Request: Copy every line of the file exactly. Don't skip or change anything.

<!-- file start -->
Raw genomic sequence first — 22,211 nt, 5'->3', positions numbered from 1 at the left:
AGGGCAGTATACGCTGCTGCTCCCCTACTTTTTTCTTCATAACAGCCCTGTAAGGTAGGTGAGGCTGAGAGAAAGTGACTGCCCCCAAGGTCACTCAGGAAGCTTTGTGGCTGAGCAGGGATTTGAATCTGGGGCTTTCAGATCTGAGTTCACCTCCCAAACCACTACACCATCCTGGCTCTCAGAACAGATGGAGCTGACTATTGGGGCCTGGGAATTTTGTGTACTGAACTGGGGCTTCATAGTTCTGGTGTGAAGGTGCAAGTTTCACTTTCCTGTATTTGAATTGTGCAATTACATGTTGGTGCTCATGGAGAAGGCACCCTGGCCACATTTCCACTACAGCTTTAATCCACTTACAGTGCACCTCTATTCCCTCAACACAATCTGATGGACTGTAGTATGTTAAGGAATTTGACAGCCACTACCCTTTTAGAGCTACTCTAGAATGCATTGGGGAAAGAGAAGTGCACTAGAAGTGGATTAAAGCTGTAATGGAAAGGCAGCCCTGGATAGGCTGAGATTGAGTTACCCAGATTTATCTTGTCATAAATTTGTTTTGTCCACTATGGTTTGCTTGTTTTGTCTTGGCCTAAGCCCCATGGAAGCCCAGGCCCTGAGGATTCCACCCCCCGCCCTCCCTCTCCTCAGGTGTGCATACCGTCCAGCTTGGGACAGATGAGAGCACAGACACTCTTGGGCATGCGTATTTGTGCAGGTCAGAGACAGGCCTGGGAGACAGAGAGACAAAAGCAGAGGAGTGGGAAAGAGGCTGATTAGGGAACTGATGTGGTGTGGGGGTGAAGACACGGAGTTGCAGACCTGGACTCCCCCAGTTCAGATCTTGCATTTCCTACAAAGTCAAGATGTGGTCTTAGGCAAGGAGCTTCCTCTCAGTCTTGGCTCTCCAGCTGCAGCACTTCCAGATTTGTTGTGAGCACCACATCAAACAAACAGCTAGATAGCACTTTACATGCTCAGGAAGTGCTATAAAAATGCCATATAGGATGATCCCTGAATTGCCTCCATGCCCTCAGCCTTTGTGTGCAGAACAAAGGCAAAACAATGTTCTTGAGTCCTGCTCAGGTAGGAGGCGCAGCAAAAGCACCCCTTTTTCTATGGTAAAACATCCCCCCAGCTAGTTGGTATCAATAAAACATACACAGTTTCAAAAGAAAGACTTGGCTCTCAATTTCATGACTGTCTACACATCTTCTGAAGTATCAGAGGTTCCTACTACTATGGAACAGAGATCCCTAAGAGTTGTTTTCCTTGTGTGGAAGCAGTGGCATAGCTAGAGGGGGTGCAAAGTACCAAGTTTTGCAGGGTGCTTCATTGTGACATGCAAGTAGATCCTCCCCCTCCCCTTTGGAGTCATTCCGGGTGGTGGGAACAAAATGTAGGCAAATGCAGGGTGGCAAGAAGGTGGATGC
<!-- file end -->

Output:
Raw genomic sequence first — 22,211 nt, 5'->3', positions numbered from 1 at the left:
AGGGCAGTATACGCTGCTGCTCCCCTACTTTTTTCTTCATAACAGCCCTGTAAGGTAGGTGAGGCTGAGAGAAAGTGACTGCCCCCAAGGTCACTCAGGAAGCTTTGTGGCTGAGCAGGGATTTGAATCTGGGGCTTTCAGATCTGAGTTCACCTCCCAAACCACTACACCATCCTGGCTCTCAGAACAGATGGAGCTGACTATTGGGGCCTGGGAATTTTGTGTACTGAACTGGGGCTTCATAGTTCTGGTGTGAAGGTGCAAGTTTCACTTTCCTGTATTTGAATTGTGCAATTACATGTTGGTGCTCATGGAGAAGGCACCCTGGCCACATTTCCACTACAGCTTTAATCCACTTACAGTGCACCTCTATTCCCTCAACACAATCTGATGGACTGTAGTATGTTAAGGAATTTGACAGCCACTACCCTTTTAGAGCTACTCTAGAATGCATTGGGGAAAGAGAAGTGCACTAGAAGTGGATTAAAGCTGTAATGGAAAGGCAGCCCTGGATAGGCTGAGATTGAGTTACCCAGATTTATCTTGTCATAAATTTGTTTTGTCCACTATGGTTTGCTTGTTTTGTCTTGGCCTAAGCCCCATGGAAGCCCAGGCCCTGAGGATTCCACCCCCCGCCCTCCCTCTCCTCAGGTGTGCATACCGTCCAGCTTGGGACAGATGAGAGCACAGACACTCTTGGGCATGCGTATTTGTGCAGGTCAGAGACAGGCCTGGGAGACAGAGAGACAAAAGCAGAGGAGTGGGAAAGAGGCTGATTAGGGAACTGATGTGGTGTGGGGGTGAAGACACGGAGTTGCAGACCTGGACTCCCCCAGTTCAGATCTTGCATTTCCTACAAAGTCAAGATGTGGTCTTAGGCAAGGAGCTTCCTCTCAGTCTTGGCTCTCCAGCTGCAGCACTTCCAGATTTGTTGTGAGCACCACATCAAACAAACAGCTAGATAGCACTTTACATGCTCAGGAAGTGCTATAAAAATGCCATATAGGATGATCCCTGAATTGCCTCCATGCCCTCAGCCTTTGTGTGCAGAACAAAGGCAAAACAATGTTCTTGAGTCCTGCTCAGGTAGGAGGCGCAGCAAAAGCACCCCTTTTTCTATGGTAAAACATCCCCCCAGCTAGTTGGTATCAATAAAACATACACAGTTTCAAAAGAAAGACTTGGCTCTCAATTTCATGACTGTCTACACATCTTCTGAAGTATCAGAGGTTCCTACTACTATGGAACAGAGATCCCTAAGAGTTGTTTTCCTTGTGTGGAAGCAGTGGCATAGCTAGAGGGGGTGCAAAGTACCAAGTTTTGCAGGGTGCTTCATTGTGACATGCAAGTAGATCCTCCCCCTCCCCTTTGGAGTCATTCCGGGTGGTGGGAACAAAATGTAGGCAAATGCAGGGTGGCAAGAAGGTGGATGC